Seniour vs Senior what difference

what is difference between Seniour and Senior

English

Noun

seniour (plural seniours)

  1. Obsolete form of senior.

Anagrams

  • urinose

Middle English

Noun

seniour

  1. Alternative form of senyour


English

Alternative forms

  • seniour (obsolete)

Etymology

Borrowed from Latin senior (older), comparative form of senex (old); see senate. Doublet of seigneur, seignior, sire, and sir.

Pronunciation

  • (General American) IPA(key): /ˈsinjɚ/
  • (Received Pronunciation) IPA(key): /ˈsiːnjə(r)/
  • Hyphenation: se‧nior

Adjective

senior (comparative more senior, superlative most senior)

  1. Older; superior
  2. Higher in rank, dignity, or office.
  3. (US) Of or pertaining to a student’s final academic year at a high school (twelfth grade) or university.

Synonyms

  • (older): geriatric, long in the tooth, on in years; see also Thesaurus:elderly

Antonyms

  • junior

Related terms

  • senile
  • senate
  • sir

Translations

Noun

senior (plural seniors)

  1. (now chiefly US) An old person.
    Synonyms: senior citizen; see also Thesaurus:old person
  2. Someone older than someone else (with possessive). [from 15th c.]
  3. Someone seen as deserving respect or reverence because of their age. [from 14th c.]
  4. (obsolete, biblical) An elder or presbyter in the early Church. [14th-16th c.]
    • 1526, William Tyndale, trans. Bible, Acts IV:
      Then Peter full of the holy goost sayd unto them. Ye ruelars of the people, and seniours of israhel […].
  5. Somebody who is higher in rank, dignity, or office.
  6. (US) A final-year student at a high school or university. [from 17th c.]

Antonyms

  • junior

Derived terms

Translations

Further reading

  • senior in Webster’s Revised Unabridged Dictionary, G. & C. Merriam, 1913.
  • senior in The Century Dictionary, New York, N.Y.: The Century Co., 1911.

Anagrams

  • Ireson, Nerios, Serino, irones, nories, nosier, rosein, seroin

French

Etymology

Borrowed from Latin senior. Doublet of sire, seigneur, and sieur.

Pronunciation

  • IPA(key): /se.njɔʁ/

Noun

senior m (plural seniors)

  1. (sports) senior (older player)
  2. elderly person

Indonesian

Etymology

From Dutch senior, from Latin senior (older), comparative form of senex (old). Doublet of senyur and sinyo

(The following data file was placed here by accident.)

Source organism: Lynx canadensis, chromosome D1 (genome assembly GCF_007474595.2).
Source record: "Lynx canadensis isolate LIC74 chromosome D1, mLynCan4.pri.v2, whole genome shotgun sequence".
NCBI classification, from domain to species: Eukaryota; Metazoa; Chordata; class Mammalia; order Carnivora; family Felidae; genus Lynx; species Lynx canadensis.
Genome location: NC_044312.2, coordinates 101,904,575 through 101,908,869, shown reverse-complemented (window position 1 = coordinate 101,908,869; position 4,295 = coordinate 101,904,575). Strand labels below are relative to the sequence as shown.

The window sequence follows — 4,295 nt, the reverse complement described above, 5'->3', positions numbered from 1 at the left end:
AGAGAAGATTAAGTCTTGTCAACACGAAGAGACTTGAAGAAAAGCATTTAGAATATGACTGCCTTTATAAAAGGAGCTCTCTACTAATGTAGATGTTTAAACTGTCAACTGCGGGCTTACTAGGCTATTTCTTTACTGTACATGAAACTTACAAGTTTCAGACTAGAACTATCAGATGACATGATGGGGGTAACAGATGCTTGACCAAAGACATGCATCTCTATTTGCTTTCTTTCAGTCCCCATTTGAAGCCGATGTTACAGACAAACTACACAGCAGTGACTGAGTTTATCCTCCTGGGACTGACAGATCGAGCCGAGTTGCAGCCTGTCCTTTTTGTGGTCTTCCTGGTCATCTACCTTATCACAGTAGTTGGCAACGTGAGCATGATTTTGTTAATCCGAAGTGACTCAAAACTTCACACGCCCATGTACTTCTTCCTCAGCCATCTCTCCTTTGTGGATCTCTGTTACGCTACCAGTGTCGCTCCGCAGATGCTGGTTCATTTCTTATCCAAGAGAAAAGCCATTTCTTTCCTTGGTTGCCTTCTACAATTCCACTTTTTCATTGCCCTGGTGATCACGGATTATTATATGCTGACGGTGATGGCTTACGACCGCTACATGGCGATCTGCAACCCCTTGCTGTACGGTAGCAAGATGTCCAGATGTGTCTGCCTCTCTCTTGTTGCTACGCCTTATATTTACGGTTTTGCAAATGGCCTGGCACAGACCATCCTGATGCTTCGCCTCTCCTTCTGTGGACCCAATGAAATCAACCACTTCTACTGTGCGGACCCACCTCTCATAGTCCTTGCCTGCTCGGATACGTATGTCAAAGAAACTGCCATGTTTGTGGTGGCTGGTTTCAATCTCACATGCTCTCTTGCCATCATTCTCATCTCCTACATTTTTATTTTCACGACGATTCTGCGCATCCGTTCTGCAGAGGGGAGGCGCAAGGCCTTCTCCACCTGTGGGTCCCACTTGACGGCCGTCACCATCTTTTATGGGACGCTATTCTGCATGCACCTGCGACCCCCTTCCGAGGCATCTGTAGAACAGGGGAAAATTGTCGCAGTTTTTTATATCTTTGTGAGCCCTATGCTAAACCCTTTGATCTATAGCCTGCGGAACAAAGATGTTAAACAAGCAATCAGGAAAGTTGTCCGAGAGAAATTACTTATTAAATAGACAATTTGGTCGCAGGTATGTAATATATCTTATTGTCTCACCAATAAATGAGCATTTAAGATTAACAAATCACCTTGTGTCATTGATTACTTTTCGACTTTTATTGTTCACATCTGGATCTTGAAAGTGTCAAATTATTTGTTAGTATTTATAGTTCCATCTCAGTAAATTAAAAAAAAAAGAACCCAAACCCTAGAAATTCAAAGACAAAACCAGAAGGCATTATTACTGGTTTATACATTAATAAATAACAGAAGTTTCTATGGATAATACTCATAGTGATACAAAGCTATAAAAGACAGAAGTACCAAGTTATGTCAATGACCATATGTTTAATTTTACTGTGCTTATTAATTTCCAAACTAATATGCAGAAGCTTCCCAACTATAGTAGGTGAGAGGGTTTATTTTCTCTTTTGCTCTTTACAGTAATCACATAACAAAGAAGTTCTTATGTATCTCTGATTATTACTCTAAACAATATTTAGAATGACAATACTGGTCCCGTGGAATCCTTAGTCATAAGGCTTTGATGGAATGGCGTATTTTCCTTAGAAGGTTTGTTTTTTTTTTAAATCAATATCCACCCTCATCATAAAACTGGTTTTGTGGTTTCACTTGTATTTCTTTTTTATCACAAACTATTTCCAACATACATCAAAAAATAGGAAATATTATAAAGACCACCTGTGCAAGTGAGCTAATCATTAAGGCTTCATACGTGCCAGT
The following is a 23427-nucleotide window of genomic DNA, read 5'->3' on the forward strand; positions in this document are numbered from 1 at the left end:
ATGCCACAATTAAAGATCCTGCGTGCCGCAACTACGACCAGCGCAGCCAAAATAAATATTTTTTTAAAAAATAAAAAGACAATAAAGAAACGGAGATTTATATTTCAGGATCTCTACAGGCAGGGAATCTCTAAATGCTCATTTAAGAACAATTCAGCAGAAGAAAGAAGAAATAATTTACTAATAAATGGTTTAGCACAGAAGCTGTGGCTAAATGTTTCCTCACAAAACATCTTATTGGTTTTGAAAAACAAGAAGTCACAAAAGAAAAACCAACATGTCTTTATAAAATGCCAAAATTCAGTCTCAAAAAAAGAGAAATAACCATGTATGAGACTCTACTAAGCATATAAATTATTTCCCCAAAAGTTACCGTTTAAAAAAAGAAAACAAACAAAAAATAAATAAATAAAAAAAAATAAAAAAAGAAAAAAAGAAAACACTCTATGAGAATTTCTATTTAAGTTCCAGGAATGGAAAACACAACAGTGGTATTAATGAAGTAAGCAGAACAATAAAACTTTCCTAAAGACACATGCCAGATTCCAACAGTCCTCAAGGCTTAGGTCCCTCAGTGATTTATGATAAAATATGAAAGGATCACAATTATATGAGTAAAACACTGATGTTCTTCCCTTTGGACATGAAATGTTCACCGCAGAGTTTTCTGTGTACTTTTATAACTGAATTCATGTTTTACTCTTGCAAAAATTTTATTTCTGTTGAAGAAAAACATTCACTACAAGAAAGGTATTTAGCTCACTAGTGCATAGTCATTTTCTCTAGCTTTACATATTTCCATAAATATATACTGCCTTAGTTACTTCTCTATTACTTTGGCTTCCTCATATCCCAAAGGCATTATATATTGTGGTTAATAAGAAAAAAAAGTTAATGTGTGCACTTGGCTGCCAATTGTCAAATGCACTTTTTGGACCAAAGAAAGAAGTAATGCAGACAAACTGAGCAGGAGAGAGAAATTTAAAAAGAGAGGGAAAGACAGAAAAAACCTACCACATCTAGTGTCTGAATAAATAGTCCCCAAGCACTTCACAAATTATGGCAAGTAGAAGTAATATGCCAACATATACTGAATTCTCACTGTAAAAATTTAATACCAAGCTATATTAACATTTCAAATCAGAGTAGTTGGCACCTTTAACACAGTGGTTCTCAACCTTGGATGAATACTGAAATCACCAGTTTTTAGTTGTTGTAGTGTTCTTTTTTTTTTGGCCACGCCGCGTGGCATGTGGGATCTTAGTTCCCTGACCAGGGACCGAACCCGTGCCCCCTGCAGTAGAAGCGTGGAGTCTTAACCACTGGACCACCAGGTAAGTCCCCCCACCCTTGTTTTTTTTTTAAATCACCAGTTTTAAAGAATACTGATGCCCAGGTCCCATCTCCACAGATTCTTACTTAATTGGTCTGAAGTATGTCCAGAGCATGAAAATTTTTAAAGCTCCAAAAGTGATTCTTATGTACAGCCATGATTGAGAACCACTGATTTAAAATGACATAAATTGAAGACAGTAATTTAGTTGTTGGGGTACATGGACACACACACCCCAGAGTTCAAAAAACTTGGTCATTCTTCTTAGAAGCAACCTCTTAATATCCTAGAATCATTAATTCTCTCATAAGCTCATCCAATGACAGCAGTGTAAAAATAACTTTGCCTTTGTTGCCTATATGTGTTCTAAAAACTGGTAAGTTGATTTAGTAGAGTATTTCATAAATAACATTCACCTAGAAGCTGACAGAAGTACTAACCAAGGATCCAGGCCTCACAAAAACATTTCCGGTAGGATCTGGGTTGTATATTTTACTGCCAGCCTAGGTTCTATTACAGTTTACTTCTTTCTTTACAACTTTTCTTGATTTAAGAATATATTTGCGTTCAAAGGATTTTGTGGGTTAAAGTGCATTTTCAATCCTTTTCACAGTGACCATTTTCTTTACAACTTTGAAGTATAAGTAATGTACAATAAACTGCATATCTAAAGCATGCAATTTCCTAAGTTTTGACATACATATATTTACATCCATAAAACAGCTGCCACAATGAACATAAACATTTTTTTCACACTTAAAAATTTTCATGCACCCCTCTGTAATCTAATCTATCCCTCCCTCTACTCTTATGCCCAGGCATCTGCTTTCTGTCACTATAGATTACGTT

Pronunciation

  • IPA(key): [sɛˈniɔr]
  • Hyphenation: sè‧ni‧or

Adjective

senior

  1. senior
    1. older; superior
    2. higher in rank, dignity, or office.

Derived terms

Related terms

Further reading

  • “senior” in Kamus Besar Bahasa Indonesia (KBBI) Daring, Jakarta: Badan Pengembangan dan Pembinaan Bahasa, Kementerian Pendidikan dan Kebudayaan Republik Indonesia, 2016.

Interlingua

Etymology

Borrowed from Latin senior.

Adjective

senior (comparative plus senior, superlative le plus senior)

  1. older

Noun

senior (plural seniors)

  1. lord

Latin

Etymology

Comparative of senex.

Pronunciation

  • (Classical) IPA(key): /ˈse.ni.or/, [ˈs̠ɛniɔr]
  • (Ecclesiastical) IPA(key): /ˈse.ni.or/, [ˈsɛːniɔr]

Adjective

senior (neuter senius, positive senex); third declension

  1. older, elder; rather old
    Antonym: iūnior

Declension

Third-declension comparative adjective.

Noun

senior m (genitive seniōris); third declension

  1. (Medieval Latin) a lord, sir
    Coordinate term: seniorissa
  2. (Medieval Latin) an abbot
  3. (Medieval Latin) a husband
  4. old person, old man, older person, older man

Declension

Third-declension noun.

Related terms

Descendants

References

  • senior in Charlton T. Lewis and Charles Short (1879) A Latin Dictionary, Oxford: Clarendon Press
  • senior in Charlton T. Lewis (1891) An Elementary Latin Dictionary, New York: Harper & Brothers
  • senior in Charles du Fresne du Cange’s Glossarium Mediæ et Infimæ Latinitatis (augmented edition, 1883–1887)
  • senior in Gaffiot, Félix (1934) Dictionnaire illustré Latin-Français, Hachette
  • senior in Ramminger, Johann (accessed 16 July 2016) Neulateinische Wortliste: Ein Wörterbuch des Lateinischen von Petrarca bis 1700[2], pre-publication website, 2005-2016

Anagrams

  • īnserō
  • oriēns

Polish

Etymology

From Latin senior (older).

Pronunciation

  • IPA(key): /ˈsɛ.ɲɔr/

Noun

senior m pers (feminine seniorka)

  1. elder (older person)

Declension


Romanian

Etymology

From French senior.

Adjective

senior m or n (feminine singular senioră, masculine plural seniori, feminine and neuter plural seniore)

  1. senior

Declension


Spanish

Etymology

Borrowed from Latin senior. Doublet of señor.

Pronunciation

  • IPA(key): /seˈnjoɾ/, [seˈnjoɾ]

Noun

senior m (plural seniores)

  1. senior (clarification of this definition is needed)

Please follow and like us:

Leave a Reply

Your email address will not be published. Required fields are marked *

Social Share Buttons and Icons powered by Ultimatelysocial